We always read about the dichotomy between Quality Time and Quantity when we talk about parenting. And there is a big difference. And this is a special challenge to any of us who travel for a living. Being gone from the household for three, four, five days a week, or for weeks at a time, takes a toll on our ability to focus on what are the simple day to day activities in our family’s life, but at the same time, these are the most important.
And many times, when we come home from a trip, we think “I’m home. I’m with my family. I’m making time for my kids.” Go to a soccer match, go to Church – family time…
But the hard part is the ability to turn off the work week, and really, really be there. I struggle with this all the time. Expense reports, forecasts, all the things that get left for the end of the week, and maybe pushed into the weekend, so we are thinking about a million details, while we are standing by the pitch, or sitting in the pew. It’s so hard to separate completely, so that I can look into my son’s eyes when he talks to me, or sit across from my wife at Panera Bread and concentrate on her and our conversation.
I do find that I walk around with my smartphone all the time, and although I do read e-mails as I get them from my mom, and my brothers, I do have a couple of hard and fast rules.
- I don’t answer work phone calls while engaged with my family. If I happen to be in my office for an hour on Saturday morning, I’ll review messages, but in my line of work, there isn’t a lot that is truly URGENT on a Sunday afternoon.
- I don’t read e-mails from work. I might look at my smartphone to see who sent me an e-mail, but I’ve come to reign in the temptation, to see (just in case it’s a life threatening question about whether our software can create a Searchable PDF file from a scanned image, or whether Biometric Authentication is available from any other vendors besides my company).
- I turn off all sounds on my notifications except phone calls, and my wife’s MMS Chat posts.
I fail sometimes on my “to don’t list”, because I do find myself standing on the sidelines checking to see new messages, Facebook posts, etc. and finding some of the distractions typical of our smartphone society.
But I digress…
And now I’ll digress a bit more…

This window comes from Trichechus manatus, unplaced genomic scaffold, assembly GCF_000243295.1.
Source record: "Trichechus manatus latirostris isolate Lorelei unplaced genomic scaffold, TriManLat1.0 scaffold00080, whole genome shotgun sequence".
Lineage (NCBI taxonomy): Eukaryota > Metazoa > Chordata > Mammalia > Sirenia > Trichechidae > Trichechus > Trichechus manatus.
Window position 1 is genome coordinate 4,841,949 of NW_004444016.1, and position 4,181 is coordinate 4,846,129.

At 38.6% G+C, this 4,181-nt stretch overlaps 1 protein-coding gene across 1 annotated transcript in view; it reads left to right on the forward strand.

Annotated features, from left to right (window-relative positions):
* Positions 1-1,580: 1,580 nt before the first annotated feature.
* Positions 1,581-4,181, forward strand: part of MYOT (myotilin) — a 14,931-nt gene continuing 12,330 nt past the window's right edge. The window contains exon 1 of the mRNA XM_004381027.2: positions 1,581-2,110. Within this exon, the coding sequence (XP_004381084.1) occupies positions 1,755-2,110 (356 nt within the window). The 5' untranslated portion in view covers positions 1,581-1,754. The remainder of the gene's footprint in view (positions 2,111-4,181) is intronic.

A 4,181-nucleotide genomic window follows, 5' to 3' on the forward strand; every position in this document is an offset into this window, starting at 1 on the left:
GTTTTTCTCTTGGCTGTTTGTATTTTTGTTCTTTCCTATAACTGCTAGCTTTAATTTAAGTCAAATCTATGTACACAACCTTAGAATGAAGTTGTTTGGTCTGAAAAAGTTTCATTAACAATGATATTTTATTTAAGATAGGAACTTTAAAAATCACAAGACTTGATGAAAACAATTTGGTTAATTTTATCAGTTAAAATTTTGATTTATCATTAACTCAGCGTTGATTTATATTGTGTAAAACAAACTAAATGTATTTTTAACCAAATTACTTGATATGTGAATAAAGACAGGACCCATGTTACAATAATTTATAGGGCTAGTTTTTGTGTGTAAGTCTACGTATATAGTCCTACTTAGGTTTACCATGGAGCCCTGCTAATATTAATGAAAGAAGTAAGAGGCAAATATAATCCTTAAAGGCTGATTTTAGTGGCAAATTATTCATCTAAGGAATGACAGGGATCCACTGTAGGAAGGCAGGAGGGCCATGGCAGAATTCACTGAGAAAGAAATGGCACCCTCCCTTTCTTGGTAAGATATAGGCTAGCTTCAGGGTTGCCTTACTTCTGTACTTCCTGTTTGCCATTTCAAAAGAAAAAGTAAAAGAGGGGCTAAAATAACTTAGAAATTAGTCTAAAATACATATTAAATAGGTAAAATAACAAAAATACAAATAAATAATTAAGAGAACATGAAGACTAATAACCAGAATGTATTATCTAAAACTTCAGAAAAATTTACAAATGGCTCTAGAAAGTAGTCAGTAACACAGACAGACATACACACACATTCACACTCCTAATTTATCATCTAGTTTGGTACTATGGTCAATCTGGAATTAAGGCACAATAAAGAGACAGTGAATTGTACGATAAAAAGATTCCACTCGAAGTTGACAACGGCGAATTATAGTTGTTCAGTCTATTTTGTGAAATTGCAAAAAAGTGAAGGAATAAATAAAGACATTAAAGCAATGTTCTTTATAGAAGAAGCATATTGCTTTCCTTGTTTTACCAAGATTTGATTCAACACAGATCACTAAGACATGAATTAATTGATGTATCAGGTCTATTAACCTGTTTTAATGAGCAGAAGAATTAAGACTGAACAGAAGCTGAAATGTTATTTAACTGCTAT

When I was growing up, obviously we didn’t have all these distractions like pagers, cell phones, smartphones, wi-fi, and the like. But I do know my Dad had his distractions. But the memories that I carry with me are seeing him there at my little league games (even though he often worked until 5:30 or 6:00), he always managed to get there for as much of the game as he could). I remember playing tennis with him (even though he played in several leagues: Men’s Singles, Men’s Doubles, Mixed Doubles with my mom, he still made time to get me out on the court).
And every summer, we got away for outdoor activities, Camping, canoeing, visiting family in Virginia or Louisiana. When he took time from work, it was always about us.
And I’ve managed to try to make those memories for my kids. Even though I don’t consider us a “camping” family, we have done our share of outdoors. I’ve hiked the Tetons with both of my sons (see my post from last year). And my daughter and I spent four or five years going camping and whitewater rafting with her Girl Scout troop. And we did manage one really memorable family camping trip a few years ago to Assateague Island. But our family became a “beach” family and that’s where most of our vacation memories center around. And we do manage to relax a lot at the wonderful home that Mary’s parents have at the Jersey Shore (no, we are not neighbors of Snookie).
So I guess the key is, Quantity (when you have the time) AND Quality (when the time is limited). I know over the years, I’ve probably squandered opportunities to spend more time one on one with each of my kids, or fully engaged with the whole family, but the memories that I had growing up, of an engaged Dad, and true “family” activities, will keep me focused on the prize, the hope that my kids will think about their Dad in years to come, remember the times we spent, and that they will “pay it forward”, keeping their families in their hearts, and making quality time, with whatever quantity of time they are allowed.
Dad, I love you always, and look forward to seeing you again. I hope the fishing has been good. You were a wonderful fisherman and “fisher of men” while you were with us… I praise God for the memories you created in my life.